Ponder This:

Real public servants are free enterprising individuals who, inspired, embrace challenge, take risks, and create, sometimes big, and often, they create jobs in the process, all out of their ideas, and self initiative...

Friday, November 12, 2010

This is too funny!: The Onion Strikes Comic Gold With Biden Spoofs

(NYT's Jeremy W. Peters reports on the hilarious and wildly popular spoofing of Joe the working class man at the online parody and satire news publication. Made me laugh out loud throughout the article. Enjoy the read and the images about America's good ol' average working class Joe in the White House.)
By JEREMY W. PETERS
Published: November 10, 2010
New York Times
Vice President Joseph R. Biden Jr. has never smashed a Whac-A-Mole game in a drunken fit. He has never invoked Freedom of Information laws to find out a female federal employee’s work schedule. And to the best of anyone’s knowledge, he has never washed his car in the White House driveway.

But to readers of The Onion, the satirical newspaper and Web site, the vice president has done all of those things, plus bounce a check for $39.50 to a liquor store and star in advertisements for Hennessy cognac that emphasize his international playboy swagger. Click here to read the article
Bookmark and Share
Post a Comment

Botched Paramilitary Police Raids: An Epidemic of "Isolated Incidents"

"If a widespread pattern of [knock-and-announce] violations were shown . . . there would be reason for grave concern." —Supreme Court Justice Anthony Kennedy, in Hudson v. Michigan, June 15, 2006. An interactive map of botched SWAT and paramilitary police raids, released in conjunction with the Cato policy paper "Overkill: The Rise of Paramilitary Police Raids," by Radley Balko. What does this map mean? How to use this map View Original Map and Database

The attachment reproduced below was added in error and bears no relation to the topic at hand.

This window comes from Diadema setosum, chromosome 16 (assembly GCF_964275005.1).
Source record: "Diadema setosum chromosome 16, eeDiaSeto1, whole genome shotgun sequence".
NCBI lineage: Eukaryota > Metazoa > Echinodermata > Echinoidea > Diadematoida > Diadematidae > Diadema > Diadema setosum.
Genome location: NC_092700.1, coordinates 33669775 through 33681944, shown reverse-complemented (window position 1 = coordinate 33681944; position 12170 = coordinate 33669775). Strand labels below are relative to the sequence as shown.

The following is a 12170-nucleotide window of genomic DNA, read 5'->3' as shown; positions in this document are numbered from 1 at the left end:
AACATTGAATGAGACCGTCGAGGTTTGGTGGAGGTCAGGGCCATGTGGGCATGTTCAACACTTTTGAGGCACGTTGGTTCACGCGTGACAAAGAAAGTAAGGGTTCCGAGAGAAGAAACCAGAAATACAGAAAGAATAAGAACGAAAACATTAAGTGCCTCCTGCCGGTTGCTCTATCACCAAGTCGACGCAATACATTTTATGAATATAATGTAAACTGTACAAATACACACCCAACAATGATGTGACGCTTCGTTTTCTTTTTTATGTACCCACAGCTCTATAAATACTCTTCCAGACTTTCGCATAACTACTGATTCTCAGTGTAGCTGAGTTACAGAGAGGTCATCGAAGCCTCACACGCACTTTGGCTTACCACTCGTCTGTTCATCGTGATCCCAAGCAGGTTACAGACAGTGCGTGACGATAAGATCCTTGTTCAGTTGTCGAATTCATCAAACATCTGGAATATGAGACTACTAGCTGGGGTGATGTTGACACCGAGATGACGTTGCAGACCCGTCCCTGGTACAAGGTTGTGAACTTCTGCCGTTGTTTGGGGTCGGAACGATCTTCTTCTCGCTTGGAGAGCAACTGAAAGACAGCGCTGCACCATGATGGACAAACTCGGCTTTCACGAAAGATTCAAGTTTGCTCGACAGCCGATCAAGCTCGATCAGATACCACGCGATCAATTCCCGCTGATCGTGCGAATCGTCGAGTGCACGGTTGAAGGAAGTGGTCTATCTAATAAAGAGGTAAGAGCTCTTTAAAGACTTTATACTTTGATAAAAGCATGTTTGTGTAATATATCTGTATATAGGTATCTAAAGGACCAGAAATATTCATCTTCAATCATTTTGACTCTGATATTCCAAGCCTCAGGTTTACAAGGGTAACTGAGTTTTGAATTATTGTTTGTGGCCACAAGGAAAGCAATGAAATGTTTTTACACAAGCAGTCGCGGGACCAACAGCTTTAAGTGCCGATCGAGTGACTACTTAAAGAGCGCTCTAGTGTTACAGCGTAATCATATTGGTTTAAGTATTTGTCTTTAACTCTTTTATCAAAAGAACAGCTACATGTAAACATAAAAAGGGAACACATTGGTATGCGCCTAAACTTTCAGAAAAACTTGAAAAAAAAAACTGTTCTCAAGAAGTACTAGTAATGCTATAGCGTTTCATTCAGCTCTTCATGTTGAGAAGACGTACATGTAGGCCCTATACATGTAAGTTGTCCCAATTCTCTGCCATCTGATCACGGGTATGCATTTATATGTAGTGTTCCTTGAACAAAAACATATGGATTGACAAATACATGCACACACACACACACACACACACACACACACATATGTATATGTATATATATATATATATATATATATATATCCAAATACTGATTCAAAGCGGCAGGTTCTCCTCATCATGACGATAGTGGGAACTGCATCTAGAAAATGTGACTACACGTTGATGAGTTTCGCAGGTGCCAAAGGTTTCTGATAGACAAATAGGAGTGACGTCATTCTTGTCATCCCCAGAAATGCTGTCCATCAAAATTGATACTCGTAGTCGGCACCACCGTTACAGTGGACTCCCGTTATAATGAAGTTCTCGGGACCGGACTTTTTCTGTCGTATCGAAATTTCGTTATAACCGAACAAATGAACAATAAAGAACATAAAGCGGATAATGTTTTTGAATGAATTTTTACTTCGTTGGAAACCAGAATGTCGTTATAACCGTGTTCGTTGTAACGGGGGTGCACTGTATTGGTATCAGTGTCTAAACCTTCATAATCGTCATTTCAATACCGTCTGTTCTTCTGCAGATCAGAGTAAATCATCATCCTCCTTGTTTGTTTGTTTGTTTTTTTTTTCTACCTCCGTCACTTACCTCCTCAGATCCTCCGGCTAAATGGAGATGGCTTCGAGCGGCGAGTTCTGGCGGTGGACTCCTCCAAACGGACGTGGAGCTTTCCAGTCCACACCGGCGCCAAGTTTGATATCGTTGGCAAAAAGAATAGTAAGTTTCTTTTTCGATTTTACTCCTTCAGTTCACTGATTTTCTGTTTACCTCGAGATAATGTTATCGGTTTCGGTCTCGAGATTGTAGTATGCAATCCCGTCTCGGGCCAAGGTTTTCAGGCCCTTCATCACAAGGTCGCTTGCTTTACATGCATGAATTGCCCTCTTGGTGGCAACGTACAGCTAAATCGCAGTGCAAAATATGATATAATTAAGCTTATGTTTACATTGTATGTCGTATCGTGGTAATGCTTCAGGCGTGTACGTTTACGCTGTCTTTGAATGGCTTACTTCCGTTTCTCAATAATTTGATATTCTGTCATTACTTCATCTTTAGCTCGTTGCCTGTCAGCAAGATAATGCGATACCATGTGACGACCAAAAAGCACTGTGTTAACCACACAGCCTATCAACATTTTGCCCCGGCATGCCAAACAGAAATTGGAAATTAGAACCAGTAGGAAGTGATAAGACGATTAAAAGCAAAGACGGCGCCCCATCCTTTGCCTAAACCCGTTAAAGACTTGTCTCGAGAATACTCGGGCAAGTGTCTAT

Key

Death of an innocent. Death or injury of a police officer. Death of a nonviolent offender.
Raid on an innocent suspect. Other examples of paramilitary police excess. Unnecessary raids on doctors and sick people.
The proliferation of SWAT teams, police militarization, and the Drug War have given rise to a dramatic increase in the number of "no-knock" or "quick-knock" raids on suspected drug offenders. Because these raids are often conducted based on tips from notoriously unreliable confidential informants, police sometimes conduct SWAT-style raids on the wrong home, or on the homes of nonviolent, misdemeanor drug users. Such highly-volatile, overly confrontational tactics are bad enough when no one is hurt -- it's difficult to imagine the terror an innocent suspect or family faces when a SWAT team mistakenly breaks down their door in the middle of the night. But even more disturbing are the number of times such "wrong door" raids unnecessarily lead to the injury or death of suspects, bystanders, and police officers. Defenders of SWAT teams and paramilitary tactics say such incidents are isolated and rare. The map above aims to refute that notion.

Blog Archive